Aristotle draws what are, by our lights, two unusual relationships between predication and existence. First, true universal affirmations carry existential import. If ‘All humans are mortal’ is true, for example, then at least one human exists. And secondly, although affirmations with empty terms in subject position are all false, empty negations are all true: if ‘Socrates’ lacks a referent, then both ‘Socrates is well’ and ‘Socrates is ill’ are false but both ‘Socrates is not well’ and ‘Socrates is not ill’ are true. In this paper, I conjecture that for Aristotle predications have mereological truth conditions: for example, ‘Socrates is pale’ is true just in case Socrates is a part of the mereological sum of pale things. The existential import of universal affirmations and the semantic profile of empty negations follow from this mereological semantics.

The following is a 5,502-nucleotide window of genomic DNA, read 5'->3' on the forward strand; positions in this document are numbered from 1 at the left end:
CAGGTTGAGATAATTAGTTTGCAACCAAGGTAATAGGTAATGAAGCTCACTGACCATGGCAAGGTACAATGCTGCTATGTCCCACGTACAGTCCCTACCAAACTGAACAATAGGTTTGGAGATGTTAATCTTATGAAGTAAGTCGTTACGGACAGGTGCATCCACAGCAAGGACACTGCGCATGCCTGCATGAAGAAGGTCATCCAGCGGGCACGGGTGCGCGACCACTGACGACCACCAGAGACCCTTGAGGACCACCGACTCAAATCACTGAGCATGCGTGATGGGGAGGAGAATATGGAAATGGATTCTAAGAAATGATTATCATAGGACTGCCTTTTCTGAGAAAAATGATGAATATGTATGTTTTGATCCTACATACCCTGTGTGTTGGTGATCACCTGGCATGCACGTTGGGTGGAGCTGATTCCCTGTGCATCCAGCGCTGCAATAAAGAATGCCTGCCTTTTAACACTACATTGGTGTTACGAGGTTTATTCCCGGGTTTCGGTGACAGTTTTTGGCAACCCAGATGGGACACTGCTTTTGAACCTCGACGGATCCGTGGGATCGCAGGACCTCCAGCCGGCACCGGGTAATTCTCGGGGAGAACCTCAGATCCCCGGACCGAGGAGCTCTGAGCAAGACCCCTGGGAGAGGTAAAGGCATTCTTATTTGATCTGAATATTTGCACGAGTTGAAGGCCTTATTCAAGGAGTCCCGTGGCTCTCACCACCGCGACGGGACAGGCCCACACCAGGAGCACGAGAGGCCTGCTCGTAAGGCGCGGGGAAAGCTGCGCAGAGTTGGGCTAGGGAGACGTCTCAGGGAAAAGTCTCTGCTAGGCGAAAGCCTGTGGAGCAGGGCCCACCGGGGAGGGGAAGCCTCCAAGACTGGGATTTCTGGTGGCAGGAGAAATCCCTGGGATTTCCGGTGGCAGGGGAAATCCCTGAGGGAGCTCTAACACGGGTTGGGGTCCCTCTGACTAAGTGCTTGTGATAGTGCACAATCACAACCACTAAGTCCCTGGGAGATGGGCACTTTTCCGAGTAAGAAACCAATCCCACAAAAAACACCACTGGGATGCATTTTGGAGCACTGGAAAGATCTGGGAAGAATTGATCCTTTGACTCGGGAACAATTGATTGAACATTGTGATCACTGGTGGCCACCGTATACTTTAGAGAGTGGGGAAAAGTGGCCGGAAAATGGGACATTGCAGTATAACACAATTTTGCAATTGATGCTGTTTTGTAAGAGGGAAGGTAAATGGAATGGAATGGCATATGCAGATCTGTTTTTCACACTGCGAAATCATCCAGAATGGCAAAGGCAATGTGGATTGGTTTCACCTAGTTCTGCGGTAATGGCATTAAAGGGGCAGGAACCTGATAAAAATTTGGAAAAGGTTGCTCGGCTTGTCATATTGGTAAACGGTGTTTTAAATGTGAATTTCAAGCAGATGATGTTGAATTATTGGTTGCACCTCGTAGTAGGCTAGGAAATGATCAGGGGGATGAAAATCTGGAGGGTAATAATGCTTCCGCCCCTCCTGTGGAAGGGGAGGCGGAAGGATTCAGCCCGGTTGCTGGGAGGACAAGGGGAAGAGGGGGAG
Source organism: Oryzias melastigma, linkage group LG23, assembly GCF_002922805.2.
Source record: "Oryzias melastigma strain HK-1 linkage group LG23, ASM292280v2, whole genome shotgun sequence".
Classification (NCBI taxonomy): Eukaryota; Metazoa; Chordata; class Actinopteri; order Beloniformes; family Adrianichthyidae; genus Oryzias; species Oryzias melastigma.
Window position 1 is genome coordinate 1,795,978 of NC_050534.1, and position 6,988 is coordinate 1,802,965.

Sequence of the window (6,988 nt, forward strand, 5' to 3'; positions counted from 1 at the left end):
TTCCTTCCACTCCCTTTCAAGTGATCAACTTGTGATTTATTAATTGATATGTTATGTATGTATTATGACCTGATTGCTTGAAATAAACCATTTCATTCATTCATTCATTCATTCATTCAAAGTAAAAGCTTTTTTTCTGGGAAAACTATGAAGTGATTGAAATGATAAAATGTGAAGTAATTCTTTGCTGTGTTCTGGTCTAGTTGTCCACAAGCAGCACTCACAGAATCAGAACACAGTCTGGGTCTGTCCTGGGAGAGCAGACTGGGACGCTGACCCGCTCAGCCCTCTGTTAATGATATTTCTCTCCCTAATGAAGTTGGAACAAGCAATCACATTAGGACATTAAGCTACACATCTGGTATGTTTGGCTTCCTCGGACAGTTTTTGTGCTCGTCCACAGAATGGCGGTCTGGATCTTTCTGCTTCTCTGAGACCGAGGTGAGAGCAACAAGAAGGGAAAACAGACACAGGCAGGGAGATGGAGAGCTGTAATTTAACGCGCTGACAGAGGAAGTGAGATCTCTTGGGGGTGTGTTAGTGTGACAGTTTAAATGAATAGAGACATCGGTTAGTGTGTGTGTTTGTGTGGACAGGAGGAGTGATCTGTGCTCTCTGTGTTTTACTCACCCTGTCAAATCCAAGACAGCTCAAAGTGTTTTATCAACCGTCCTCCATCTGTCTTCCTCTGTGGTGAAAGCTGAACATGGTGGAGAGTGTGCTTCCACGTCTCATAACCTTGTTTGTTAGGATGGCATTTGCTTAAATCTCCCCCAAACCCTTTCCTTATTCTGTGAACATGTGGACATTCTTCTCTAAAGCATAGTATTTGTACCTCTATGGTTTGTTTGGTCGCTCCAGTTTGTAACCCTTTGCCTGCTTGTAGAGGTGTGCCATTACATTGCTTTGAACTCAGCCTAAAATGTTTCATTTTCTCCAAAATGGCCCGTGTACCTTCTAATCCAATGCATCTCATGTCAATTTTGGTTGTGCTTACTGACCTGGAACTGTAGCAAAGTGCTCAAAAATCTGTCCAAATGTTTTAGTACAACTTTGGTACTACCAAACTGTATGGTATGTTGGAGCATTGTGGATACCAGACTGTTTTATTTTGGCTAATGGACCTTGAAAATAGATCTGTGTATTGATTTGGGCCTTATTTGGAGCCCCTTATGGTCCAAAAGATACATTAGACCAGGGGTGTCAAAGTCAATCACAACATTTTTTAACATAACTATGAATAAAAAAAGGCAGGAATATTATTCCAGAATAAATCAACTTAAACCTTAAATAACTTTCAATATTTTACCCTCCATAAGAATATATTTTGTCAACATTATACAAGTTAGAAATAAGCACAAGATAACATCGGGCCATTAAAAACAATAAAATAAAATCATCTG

Ancestral papers were delivered to the American Philosophical Association Eastern Division Meeting and the Annual Workshop in Ancient Philosophy, Washington University in St. Louis. Thanks to the participants, including Rachel Barney, Sean Coughlin, Matt Evans, Jessica Gelber, Devin Henry, and especially my commentators, Tim Clarke and Robin Smith. Thanks also to an anonymous referee for this journal for helpful suggestions. I gratefully acknowledge the support of the Social Sciences and Humanities Research Council of Canada Standard Research Grant # 410-2008-0431.
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